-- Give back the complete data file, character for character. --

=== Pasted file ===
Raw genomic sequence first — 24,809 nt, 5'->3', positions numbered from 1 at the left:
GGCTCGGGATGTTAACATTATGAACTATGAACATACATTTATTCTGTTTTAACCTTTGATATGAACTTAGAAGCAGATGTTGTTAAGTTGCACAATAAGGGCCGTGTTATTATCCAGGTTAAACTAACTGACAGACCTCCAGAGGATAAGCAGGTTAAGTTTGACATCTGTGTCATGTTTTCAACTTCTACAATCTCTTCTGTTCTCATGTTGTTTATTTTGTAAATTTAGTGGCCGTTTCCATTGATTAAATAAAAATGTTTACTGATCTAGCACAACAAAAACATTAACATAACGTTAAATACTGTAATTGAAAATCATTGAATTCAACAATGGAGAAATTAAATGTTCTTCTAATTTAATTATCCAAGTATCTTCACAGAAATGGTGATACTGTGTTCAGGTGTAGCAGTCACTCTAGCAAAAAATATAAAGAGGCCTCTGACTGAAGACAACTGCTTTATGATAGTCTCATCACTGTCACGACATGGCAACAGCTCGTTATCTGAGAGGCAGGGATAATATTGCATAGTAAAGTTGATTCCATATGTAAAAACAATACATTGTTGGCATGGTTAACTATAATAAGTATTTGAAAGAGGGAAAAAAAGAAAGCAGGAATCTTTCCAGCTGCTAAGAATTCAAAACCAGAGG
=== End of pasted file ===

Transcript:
Raw genomic sequence first — 24,809 nt, 5'->3', positions numbered from 1 at the left:
GGCTCGGGATGTTAACATTATGAACTATGAACATACATTTATTCTGTTTTAACCTTTGATATGAACTTAGAAGCAGATGTTGTTAAGTTGCACAATAAGGGCCGTGTTATTATCCAGGTTAAACTAACTGACAGACCTCCAGAGGATAAGCAGGTTAAGTTTGACATCTGTGTCATGTTTTCAACTTCTACAATCTCTTCTGTTCTCATGTTGTTTATTTTGTAAATTTAGTGGCCGTTTCCATTGATTAAATAAAAATGTTTACTGATCTAGCACAACAAAAACATTAACATAACGTTAAATACTGTAATTGAAAATCATTGAATTCAACAATGGAGAAATTAAATGTTCTTCTAATTTAATTATCCAAGTATCTTCACAGAAATGGTGATACTGTGTTCAGGTGTAGCAGTCACTCTAGCAAAAAATATAAAGAGGCCTCTGACTGAAGACAACTGCTTTATGATAGTCTCATCACTGTCACGACATGGCAACAGCTCGTTATCTGAGAGGCAGGGATAATATTGCATAGTAAAGTTGATTCCATATGTAAAAACAATACATTGTTGGCATGGTTAACTATAATAAGTATTTGAAAGAGGGAAAAAAAGAAAGCAGGAATCTTTCCAGCTGCTAAGAATTCAAAACCAGAGG